This is Your Brain on Ultrasonic Frequencies

 

Hallo, you beautiful bastards. It’s been a while since I’ve done a post that needed some research, but—just for you—I dusted off Dave’s research boots and put him to work. Today, I’d like to discuss ultrasound! You’ve no doubt heard of ultrasound as it applies to medical imaging—peeping the unborn babes, assessing muscle trauma, generally viewing those soft, delicate inner tissues. Huh … That came off a little weird.

Anyway, I’m not talking about ultrasound as an imaging tool. I’m talking about ultrasound as a treatment. For instance …

 

Ultrasonic Frequencies Stimulate Intact Brain Cells

In a 2010 study, scientists investigated “the influence of transcranial pulsed ultrasound on neuronal activity in the intact mouse brain [and in deeper subcortical circuits] used targeted transcranial ultrasound to stimulate neuronal activity and synchronous oscillations in the intact hippocampus.” Oh, kids, isn’t science fun?

This study aims at finding a non-invasive brain stimulation method that does not suffer from the limitations of current methods, which include low spatial resolution, low spatial precision, and genetic manipulation.

 

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Not that there’s anything wrong with genetic manipulation.

 

Using transcranial pulsed ultrasound on the motor cortex and hippocampus could have several medical applications, specifically regarding Parkinson’s and Alzheimer’s. Speaking of …

 

Practical Applications

In 2016, the FDA approved a similar treatment—called focused ultrasound thalamotomy—to treat people suffering from essential tremor (ET). According to the Focused Ultrasound Foundation, focused ultrasound offers the following benefits:

  • It is a non-invasive, single treatment that enables patients to recover rapidly and quickly return to activities of normal life (usually the next day).
  • Compared to radiofrequency ablation or deep brain stimulation (DBS), focused ultrasound offers a reduced risk of infection, of damage to the non-targeted area, and of blood clot formation.
  • Focused ultrasound offers rapid resolution of symptoms.
  • In contrast to lesioning performed with stereotactic radiosurgery, focused ultrasound does not use ionizing radiation, thus avoiding the side effects of exposure to radiation.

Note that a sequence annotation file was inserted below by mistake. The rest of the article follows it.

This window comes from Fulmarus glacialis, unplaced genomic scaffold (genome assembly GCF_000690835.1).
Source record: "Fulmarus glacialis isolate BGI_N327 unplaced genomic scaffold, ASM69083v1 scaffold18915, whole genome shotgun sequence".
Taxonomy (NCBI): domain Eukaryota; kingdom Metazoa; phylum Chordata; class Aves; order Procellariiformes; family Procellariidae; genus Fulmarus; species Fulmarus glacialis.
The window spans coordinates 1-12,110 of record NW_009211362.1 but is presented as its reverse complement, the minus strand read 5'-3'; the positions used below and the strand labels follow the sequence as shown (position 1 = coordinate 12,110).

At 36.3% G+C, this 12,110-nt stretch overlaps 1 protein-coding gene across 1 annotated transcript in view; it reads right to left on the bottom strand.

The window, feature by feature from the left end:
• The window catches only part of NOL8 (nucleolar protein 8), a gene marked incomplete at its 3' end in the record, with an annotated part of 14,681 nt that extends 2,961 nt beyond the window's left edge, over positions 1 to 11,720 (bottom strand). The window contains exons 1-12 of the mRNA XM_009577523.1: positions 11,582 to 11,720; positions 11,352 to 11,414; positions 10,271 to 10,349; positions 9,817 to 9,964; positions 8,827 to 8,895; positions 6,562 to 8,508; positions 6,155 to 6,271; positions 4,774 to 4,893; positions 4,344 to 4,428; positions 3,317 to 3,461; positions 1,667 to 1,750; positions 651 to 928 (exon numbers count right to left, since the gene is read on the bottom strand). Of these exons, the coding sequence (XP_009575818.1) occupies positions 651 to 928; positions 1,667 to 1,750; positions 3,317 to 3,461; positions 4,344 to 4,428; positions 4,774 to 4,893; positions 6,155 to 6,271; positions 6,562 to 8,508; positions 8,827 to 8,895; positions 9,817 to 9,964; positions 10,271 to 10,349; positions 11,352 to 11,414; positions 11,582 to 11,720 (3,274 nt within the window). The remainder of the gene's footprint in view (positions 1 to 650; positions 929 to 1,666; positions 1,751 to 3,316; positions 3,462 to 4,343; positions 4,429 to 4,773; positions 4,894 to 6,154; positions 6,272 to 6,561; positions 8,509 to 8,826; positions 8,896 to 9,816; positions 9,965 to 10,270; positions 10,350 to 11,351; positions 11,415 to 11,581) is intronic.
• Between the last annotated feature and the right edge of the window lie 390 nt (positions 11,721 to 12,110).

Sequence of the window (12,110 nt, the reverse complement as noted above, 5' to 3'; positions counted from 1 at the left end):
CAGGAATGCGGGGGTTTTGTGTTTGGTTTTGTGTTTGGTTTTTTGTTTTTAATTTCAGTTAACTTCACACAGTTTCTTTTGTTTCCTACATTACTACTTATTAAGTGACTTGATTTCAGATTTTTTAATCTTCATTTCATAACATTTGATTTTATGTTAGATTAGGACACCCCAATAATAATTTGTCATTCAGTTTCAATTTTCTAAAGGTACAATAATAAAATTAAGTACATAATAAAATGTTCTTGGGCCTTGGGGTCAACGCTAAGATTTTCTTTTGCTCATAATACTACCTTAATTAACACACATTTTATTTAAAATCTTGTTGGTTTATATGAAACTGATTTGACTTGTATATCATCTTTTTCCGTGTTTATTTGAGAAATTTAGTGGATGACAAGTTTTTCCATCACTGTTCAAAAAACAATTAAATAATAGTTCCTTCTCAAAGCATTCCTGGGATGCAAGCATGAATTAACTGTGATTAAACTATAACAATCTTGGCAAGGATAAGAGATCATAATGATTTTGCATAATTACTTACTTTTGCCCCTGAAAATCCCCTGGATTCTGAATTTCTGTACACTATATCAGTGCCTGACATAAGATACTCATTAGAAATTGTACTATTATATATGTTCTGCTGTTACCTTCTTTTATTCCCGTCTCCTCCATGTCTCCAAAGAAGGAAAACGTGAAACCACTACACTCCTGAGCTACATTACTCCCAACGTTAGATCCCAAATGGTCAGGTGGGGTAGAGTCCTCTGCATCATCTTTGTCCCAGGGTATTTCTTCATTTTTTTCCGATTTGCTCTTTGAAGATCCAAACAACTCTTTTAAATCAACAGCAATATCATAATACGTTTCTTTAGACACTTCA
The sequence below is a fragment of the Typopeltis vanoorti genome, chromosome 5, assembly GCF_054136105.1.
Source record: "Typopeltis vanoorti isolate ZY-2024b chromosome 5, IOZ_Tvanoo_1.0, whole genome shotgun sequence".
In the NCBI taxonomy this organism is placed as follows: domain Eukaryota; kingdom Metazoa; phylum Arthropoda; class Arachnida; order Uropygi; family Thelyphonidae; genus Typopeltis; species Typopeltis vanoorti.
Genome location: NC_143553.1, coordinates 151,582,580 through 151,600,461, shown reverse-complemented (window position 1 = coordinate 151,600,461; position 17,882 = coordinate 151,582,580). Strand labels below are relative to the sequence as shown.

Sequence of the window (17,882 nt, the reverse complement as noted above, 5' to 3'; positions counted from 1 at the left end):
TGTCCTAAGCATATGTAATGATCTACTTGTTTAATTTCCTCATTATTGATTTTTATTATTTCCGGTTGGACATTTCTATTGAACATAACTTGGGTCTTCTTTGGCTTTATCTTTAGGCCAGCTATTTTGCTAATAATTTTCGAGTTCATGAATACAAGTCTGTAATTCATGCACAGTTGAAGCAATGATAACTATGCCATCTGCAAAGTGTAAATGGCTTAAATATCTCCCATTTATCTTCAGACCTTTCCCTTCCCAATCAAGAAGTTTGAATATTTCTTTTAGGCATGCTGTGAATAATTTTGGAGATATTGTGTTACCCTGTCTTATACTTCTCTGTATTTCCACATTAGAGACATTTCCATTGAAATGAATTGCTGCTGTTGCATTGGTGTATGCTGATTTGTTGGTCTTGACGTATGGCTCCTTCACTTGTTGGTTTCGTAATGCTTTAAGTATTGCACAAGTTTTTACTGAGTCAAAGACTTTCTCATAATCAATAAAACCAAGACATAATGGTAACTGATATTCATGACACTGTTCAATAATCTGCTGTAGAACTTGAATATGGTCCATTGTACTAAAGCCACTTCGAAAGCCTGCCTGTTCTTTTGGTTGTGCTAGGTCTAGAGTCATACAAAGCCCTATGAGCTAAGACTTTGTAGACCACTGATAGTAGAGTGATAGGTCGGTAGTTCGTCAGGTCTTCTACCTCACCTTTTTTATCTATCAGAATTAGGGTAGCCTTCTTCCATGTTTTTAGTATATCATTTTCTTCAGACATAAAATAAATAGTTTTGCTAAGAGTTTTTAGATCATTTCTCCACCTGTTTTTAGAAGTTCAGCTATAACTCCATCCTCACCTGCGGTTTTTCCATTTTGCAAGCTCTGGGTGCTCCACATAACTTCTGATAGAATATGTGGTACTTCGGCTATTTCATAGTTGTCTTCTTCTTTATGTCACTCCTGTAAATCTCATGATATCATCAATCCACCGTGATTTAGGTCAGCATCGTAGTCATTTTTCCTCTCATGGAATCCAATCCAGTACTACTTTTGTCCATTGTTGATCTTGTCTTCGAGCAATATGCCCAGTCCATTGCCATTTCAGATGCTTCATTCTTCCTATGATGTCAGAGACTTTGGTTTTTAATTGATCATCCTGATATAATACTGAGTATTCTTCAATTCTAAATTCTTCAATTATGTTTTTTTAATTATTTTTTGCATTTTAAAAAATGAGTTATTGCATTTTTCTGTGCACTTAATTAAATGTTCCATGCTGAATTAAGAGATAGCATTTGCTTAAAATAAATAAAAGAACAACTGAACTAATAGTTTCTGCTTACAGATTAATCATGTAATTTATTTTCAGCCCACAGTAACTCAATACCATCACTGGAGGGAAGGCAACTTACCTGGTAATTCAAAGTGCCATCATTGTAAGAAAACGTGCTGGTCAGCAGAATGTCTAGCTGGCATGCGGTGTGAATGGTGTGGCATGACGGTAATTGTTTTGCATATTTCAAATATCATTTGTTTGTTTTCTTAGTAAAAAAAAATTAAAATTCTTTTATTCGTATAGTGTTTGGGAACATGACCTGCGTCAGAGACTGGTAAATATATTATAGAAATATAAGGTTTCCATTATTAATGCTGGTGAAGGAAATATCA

• Because it is non-invasive, focused ultrasound could be an option for medically refractory ET patients (those who do not respond well to medication) who do not want to undergo surgery.

 

So, focused ultrasound thalamotomy uses MRI to aim ultrasonic waves at the thalamus. According to W. Jamie Tyler (who took part in the 2010 study), “We can focus the ultrasound through the skull to a part of the thalamus about the size of a grain of rice.” Ahem: precision. From there, the ultrasound kills ET-causing neurons in the thalamus, according to Esther Landhuis’s article Ultrasound for the Brain.

Landhuis goes on to explain that scientists are branching out to focus on treating psychiatric disorders with an emerging technology called focused ultrasound neuromodulation. This technology can boost or suppress small groups of neurons to “potentially treat other movement disorders, as well as depression, anxiety and a host of intractable neuropsychiatric disorders.”

 

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Note: Not a brain.

 

Minimally Invasive is Still Invasive

When discussing surgery in general, the phrase “minimally invasive” is a good thing. Well, you know … It’s not a terrible thing. However, when it’s your brain you’re talking about, minimally invasive is still pretty fucking invasive. DBS, for example, is a minimally invasive form of neuromodulation. While DBS has been around longer, focused ultrasound offers a more precise, non-invasive means of treatment.

The brain is pretty special organ and it’s, you know, important to your being able to function.

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